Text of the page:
If using a suptitle, you may also want to adjust top.

Thanks for the advice, I'll play around with those parameters.

I was surprised that this works fine under Linux, so I tried switching
to the PDF backend on OSX, and now everything renders perfectly.
Could it be that the MacOSX backend does something strange?

Regards
Stéfan

Stefan,

Can you try to install matplotlib again, after removing old ones.
The mac os X had a bug that does take care of the dpi. But I guess
this bug has been fixed in the svn.

http://old.nabble.com/Re%3A-Font-size-and-savefig-p23337463.html

-JJ

2009/11/1 Stéfan van der Walt <stefan@...337...>:

···

Hi John

2009/11/1 John Hunter <jdh2358@...149...>:

To avoid the overlap on the titles and ticks, you will want to play
with the font size of the ticks and title, but most importantly the
subplots_adjust parameters hspace and wspace.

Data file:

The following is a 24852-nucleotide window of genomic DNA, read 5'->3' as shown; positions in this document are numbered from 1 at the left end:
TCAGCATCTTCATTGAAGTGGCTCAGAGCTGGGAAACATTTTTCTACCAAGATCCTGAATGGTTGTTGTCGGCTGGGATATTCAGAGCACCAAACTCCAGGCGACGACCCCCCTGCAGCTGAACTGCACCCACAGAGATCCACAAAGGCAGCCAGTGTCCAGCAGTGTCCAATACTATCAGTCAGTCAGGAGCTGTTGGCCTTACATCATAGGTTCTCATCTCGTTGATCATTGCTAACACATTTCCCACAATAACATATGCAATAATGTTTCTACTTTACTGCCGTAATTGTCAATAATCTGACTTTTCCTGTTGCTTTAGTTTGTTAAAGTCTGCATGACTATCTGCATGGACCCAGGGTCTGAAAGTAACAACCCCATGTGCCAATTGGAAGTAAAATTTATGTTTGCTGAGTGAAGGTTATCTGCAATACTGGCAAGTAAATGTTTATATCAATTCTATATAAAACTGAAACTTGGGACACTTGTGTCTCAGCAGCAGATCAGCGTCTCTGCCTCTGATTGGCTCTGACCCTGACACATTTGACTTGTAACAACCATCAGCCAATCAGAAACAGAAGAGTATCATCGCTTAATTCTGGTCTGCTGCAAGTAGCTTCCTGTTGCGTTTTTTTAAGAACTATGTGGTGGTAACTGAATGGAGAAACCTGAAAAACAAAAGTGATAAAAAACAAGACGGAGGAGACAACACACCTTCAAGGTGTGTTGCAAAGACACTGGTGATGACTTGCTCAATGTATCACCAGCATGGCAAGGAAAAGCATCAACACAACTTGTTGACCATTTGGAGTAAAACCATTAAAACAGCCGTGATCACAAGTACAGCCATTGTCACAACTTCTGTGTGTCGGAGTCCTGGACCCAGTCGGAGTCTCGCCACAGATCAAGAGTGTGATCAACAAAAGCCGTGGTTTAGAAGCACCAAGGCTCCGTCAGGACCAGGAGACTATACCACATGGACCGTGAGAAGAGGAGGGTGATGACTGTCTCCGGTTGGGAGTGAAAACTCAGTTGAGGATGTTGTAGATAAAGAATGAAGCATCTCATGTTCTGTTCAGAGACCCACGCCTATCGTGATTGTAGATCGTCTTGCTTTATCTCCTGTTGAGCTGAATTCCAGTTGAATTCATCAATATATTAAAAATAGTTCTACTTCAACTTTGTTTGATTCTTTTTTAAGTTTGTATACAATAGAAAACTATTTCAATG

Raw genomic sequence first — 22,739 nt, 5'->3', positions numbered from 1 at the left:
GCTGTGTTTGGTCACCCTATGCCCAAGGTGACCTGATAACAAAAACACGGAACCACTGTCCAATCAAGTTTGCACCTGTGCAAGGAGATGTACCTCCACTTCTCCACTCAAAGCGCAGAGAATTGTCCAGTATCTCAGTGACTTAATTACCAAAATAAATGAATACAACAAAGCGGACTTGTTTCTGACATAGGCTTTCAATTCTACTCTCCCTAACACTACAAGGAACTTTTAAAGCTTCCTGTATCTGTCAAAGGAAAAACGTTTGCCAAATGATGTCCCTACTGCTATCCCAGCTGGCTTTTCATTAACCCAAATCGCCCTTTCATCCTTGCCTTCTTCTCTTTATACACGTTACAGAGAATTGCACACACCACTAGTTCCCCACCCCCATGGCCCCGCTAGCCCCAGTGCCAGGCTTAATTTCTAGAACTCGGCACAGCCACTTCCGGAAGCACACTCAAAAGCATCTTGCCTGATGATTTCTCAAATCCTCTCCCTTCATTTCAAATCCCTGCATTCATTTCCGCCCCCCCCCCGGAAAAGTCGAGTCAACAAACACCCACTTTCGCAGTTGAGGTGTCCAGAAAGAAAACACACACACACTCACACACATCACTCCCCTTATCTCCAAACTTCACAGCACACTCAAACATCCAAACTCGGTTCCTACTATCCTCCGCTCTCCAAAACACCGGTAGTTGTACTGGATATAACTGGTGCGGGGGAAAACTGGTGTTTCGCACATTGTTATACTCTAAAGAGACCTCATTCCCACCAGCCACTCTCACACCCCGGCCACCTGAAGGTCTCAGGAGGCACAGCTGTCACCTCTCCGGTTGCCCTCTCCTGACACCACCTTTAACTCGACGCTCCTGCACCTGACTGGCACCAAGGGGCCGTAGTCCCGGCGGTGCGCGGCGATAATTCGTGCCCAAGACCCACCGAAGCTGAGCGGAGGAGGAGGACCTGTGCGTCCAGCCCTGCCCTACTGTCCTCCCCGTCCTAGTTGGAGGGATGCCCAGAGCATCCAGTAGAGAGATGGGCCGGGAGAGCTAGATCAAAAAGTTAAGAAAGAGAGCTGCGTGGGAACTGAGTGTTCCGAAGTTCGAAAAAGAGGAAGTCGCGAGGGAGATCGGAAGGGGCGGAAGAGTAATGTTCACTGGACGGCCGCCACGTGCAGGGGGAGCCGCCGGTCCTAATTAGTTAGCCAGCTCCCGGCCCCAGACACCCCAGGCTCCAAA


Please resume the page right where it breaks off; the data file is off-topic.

If using a suptitle, you may also want to adjust top.

Thanks for the advice, I'll play around with those parameters.

I was surprised that this works fine under Linux, so I tried switching
to the PDF backend on OSX, and now everything renders perfectly.
Could it be that the MacOSX backend does something strange?

Regards
Stéfan

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is the only developer event you need to attend this year. Jumpstart your
developing skills, take BlackBerry mobile applications to market and stay
ahead of the curve. Join us from November 9 - 12, 2009. Register now!